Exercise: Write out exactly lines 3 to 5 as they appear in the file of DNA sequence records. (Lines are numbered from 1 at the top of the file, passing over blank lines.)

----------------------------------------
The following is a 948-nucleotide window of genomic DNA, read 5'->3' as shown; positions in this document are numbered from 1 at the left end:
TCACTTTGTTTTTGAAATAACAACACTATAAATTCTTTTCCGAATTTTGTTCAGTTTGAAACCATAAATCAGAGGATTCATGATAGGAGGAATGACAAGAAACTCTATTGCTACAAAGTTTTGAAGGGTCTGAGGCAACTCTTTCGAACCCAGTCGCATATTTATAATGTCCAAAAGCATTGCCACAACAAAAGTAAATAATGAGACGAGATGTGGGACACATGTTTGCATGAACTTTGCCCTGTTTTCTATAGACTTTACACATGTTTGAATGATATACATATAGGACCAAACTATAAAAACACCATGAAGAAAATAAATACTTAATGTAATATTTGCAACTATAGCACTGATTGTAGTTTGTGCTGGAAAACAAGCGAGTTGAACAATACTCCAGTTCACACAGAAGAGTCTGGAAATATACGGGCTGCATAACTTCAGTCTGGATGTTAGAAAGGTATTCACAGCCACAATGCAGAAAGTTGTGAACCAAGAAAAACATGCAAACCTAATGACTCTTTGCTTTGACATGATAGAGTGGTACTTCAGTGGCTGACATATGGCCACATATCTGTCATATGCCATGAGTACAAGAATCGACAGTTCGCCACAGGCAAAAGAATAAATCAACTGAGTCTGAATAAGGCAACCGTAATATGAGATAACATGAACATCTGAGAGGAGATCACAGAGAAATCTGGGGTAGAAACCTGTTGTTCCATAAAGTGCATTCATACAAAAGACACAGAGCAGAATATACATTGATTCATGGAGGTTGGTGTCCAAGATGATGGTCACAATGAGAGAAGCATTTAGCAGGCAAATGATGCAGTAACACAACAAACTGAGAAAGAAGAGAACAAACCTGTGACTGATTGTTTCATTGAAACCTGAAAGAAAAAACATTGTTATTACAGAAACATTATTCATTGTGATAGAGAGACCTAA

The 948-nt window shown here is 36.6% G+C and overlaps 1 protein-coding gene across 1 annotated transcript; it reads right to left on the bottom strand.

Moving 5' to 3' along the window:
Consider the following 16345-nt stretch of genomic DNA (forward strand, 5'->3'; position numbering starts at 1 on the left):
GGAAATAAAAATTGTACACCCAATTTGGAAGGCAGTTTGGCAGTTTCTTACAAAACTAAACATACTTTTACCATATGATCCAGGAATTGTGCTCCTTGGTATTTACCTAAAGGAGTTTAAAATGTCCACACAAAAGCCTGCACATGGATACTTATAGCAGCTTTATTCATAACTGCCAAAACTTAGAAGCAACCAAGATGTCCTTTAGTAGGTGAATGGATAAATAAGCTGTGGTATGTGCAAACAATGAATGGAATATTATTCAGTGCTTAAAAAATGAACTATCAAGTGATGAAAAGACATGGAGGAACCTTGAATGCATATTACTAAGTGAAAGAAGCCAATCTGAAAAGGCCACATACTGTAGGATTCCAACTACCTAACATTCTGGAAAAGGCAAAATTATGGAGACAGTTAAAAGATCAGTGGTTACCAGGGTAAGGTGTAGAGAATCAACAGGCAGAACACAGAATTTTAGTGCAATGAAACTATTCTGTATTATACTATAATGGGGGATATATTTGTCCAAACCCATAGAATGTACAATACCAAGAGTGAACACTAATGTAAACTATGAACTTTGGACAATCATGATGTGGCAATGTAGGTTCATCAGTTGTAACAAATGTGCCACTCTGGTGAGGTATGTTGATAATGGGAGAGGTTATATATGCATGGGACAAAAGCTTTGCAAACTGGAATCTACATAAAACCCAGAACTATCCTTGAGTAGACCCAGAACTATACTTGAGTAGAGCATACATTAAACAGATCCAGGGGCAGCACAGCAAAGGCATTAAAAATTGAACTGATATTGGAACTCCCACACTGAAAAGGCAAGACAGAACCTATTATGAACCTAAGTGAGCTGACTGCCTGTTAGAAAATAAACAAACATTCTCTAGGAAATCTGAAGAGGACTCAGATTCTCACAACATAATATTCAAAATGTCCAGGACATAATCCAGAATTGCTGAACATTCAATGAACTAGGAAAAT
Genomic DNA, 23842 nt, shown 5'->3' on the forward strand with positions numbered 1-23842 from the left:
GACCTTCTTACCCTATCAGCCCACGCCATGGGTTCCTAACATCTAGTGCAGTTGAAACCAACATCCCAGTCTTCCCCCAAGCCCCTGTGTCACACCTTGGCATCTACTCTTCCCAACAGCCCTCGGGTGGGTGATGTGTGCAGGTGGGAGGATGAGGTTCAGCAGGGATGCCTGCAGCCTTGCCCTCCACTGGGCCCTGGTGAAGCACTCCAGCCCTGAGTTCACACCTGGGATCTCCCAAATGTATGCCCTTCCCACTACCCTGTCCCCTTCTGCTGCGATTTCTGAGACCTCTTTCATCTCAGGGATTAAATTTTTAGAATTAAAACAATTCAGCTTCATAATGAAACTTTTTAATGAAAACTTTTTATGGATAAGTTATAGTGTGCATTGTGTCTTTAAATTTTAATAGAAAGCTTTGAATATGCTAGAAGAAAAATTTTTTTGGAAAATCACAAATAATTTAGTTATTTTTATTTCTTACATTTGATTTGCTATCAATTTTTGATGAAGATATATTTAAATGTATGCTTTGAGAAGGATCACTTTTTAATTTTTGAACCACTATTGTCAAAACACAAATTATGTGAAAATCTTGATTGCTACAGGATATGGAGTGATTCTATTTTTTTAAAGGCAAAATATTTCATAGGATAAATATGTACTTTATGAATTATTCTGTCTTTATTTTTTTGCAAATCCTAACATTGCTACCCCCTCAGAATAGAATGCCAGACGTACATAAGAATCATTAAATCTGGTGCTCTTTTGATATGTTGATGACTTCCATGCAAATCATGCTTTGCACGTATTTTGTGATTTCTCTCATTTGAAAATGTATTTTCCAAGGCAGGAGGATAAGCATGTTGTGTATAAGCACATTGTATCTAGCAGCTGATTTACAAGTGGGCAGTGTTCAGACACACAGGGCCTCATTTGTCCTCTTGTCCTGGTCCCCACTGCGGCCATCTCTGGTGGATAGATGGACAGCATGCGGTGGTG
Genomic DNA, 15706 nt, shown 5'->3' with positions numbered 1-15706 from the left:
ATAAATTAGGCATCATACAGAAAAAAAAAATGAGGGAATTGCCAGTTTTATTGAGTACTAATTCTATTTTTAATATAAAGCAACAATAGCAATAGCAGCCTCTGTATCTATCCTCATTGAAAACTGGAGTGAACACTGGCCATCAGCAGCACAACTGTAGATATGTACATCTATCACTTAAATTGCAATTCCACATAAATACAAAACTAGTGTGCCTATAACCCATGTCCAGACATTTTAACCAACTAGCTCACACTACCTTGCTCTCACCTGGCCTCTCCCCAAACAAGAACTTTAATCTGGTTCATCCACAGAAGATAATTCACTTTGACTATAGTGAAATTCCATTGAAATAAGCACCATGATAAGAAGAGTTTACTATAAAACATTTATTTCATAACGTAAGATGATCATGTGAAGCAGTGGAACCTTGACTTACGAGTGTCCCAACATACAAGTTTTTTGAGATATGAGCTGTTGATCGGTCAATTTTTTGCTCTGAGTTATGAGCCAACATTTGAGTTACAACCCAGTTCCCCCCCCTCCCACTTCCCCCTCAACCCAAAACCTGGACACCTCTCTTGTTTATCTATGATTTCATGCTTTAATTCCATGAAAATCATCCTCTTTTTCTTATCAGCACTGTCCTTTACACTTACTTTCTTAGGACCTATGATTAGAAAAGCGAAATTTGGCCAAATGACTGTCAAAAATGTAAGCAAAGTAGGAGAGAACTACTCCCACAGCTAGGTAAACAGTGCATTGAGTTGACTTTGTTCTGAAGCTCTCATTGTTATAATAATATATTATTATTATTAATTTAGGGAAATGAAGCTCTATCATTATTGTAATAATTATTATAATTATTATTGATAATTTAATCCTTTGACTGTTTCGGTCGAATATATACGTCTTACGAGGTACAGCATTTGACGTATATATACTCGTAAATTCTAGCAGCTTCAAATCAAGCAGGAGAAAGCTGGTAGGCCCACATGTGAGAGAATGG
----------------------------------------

The 948-nt window shown here is 36.6% G+C and overlaps 1 protein-coding gene across 1 annotated transcript; it reads right to left on the bottom strand.

Moving 5' to 3' along the window:
Consider the following 16345-nt stretch of genomic DNA (forward strand, 5'->3'; position numbering starts at 1 on the left):